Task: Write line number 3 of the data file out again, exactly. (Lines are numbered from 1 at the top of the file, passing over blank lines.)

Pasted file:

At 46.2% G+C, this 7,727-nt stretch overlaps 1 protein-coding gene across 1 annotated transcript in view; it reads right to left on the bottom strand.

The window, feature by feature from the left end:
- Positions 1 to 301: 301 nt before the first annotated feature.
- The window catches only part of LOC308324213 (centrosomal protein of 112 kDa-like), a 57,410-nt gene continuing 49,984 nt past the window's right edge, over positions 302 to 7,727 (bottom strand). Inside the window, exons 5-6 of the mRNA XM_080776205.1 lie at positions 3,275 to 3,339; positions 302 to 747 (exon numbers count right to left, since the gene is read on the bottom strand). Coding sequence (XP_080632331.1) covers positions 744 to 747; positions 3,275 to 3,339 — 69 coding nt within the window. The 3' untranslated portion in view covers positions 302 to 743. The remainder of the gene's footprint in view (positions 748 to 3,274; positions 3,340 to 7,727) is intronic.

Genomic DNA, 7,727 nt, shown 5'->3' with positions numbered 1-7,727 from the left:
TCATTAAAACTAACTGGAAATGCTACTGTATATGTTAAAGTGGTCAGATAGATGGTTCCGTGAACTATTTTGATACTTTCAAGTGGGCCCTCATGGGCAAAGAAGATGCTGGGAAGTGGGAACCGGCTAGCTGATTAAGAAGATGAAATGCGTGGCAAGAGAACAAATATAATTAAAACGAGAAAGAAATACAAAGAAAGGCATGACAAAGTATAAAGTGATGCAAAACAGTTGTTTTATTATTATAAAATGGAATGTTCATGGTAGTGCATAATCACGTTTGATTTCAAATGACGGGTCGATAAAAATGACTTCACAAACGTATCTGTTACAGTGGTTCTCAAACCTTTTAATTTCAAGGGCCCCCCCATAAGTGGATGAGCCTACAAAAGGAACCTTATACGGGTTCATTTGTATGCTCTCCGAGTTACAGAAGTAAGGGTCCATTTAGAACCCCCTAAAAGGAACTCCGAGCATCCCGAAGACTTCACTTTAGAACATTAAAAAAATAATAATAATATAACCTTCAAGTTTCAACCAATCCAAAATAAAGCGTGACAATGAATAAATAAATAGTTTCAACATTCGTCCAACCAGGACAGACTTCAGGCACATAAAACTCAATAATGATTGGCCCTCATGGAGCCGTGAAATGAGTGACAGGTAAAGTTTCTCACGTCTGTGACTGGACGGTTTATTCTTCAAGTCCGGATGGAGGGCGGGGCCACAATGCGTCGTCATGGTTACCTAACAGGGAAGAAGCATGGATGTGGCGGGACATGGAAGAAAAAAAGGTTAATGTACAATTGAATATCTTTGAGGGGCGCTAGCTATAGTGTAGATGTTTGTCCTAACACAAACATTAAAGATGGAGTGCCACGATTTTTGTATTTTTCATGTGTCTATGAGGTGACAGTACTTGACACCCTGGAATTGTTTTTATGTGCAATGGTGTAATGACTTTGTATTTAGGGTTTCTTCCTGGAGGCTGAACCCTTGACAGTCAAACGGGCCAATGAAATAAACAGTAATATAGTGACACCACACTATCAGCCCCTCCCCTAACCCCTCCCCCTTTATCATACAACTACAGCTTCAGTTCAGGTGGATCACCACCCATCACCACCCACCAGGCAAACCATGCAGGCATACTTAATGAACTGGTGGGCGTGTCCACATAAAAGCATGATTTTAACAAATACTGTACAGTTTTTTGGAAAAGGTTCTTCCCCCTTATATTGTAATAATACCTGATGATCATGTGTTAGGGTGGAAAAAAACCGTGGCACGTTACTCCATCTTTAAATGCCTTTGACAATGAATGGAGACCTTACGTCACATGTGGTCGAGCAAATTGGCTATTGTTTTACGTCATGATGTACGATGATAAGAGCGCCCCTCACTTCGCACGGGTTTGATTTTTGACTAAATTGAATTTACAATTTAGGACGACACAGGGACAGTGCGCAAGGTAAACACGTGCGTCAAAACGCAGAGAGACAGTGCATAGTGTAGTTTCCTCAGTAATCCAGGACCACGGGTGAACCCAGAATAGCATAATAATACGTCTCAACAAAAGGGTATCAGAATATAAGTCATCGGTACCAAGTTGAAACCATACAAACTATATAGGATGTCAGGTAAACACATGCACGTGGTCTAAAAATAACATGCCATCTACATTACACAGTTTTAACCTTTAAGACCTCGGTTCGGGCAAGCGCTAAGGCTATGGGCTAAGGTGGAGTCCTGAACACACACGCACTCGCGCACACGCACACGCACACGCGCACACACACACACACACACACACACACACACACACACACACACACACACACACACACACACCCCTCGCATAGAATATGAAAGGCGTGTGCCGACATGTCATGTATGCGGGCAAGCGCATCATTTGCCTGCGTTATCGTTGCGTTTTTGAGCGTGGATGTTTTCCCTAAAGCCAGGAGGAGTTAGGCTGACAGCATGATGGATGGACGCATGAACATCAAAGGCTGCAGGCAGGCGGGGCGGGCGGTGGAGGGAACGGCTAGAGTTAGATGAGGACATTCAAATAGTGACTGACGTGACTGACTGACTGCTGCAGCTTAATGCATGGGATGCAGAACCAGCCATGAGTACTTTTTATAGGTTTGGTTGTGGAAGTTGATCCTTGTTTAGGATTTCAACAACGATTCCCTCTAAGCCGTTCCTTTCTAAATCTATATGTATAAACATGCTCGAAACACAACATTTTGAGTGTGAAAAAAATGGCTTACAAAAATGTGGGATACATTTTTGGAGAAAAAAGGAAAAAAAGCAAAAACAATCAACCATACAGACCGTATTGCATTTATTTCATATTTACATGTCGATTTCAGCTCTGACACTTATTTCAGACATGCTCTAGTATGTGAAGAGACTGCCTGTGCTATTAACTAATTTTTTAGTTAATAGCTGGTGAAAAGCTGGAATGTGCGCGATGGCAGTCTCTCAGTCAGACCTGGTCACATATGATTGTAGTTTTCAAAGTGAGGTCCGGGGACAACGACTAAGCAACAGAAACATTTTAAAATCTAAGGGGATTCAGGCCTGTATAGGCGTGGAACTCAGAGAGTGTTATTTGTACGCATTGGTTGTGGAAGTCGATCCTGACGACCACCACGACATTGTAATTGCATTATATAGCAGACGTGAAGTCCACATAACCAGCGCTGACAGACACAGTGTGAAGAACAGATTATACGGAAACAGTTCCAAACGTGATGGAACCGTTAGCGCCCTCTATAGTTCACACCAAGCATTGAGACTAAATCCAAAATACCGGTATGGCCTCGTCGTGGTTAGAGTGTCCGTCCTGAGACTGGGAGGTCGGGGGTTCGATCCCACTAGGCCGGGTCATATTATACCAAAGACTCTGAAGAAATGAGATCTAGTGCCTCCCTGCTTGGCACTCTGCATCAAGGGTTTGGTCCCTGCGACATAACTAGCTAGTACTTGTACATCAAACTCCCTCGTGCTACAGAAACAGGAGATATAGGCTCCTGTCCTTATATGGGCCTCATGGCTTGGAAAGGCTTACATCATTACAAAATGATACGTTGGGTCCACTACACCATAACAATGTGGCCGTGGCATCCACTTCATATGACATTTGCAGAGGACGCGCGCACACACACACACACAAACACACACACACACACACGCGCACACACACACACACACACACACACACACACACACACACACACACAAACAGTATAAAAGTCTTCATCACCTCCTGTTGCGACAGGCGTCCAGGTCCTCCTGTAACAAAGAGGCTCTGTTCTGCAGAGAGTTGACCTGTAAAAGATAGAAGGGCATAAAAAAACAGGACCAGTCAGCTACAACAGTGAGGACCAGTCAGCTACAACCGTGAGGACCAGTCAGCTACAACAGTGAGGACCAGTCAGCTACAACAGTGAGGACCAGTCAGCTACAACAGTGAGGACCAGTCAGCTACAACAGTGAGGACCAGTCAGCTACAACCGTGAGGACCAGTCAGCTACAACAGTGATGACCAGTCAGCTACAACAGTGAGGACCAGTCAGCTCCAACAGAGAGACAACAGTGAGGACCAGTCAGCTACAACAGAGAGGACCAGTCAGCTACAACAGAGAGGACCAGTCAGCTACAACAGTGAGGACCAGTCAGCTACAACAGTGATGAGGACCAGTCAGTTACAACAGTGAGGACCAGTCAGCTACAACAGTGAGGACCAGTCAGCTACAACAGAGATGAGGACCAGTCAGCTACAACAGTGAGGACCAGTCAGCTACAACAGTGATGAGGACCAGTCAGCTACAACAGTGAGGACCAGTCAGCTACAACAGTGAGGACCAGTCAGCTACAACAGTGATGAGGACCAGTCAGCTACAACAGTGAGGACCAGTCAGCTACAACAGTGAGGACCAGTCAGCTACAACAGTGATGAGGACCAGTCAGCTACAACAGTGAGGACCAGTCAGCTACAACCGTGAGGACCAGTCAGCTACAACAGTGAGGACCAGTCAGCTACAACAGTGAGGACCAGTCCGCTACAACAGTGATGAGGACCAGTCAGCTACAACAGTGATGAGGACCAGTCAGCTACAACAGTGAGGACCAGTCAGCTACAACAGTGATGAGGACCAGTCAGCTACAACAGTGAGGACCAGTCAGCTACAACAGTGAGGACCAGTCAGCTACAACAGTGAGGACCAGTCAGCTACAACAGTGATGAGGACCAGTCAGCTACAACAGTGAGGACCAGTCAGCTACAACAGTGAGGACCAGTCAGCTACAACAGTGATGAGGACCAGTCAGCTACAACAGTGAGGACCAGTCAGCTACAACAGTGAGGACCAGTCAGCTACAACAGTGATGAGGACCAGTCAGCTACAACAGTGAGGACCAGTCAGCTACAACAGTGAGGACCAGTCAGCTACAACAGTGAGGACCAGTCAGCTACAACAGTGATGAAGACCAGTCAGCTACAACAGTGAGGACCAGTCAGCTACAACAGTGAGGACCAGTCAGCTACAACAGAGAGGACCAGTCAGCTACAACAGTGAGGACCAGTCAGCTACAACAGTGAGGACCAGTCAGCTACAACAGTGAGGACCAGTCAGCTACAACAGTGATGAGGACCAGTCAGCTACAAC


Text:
- Positions 1 to 301: 301 nt before the first annotated feature.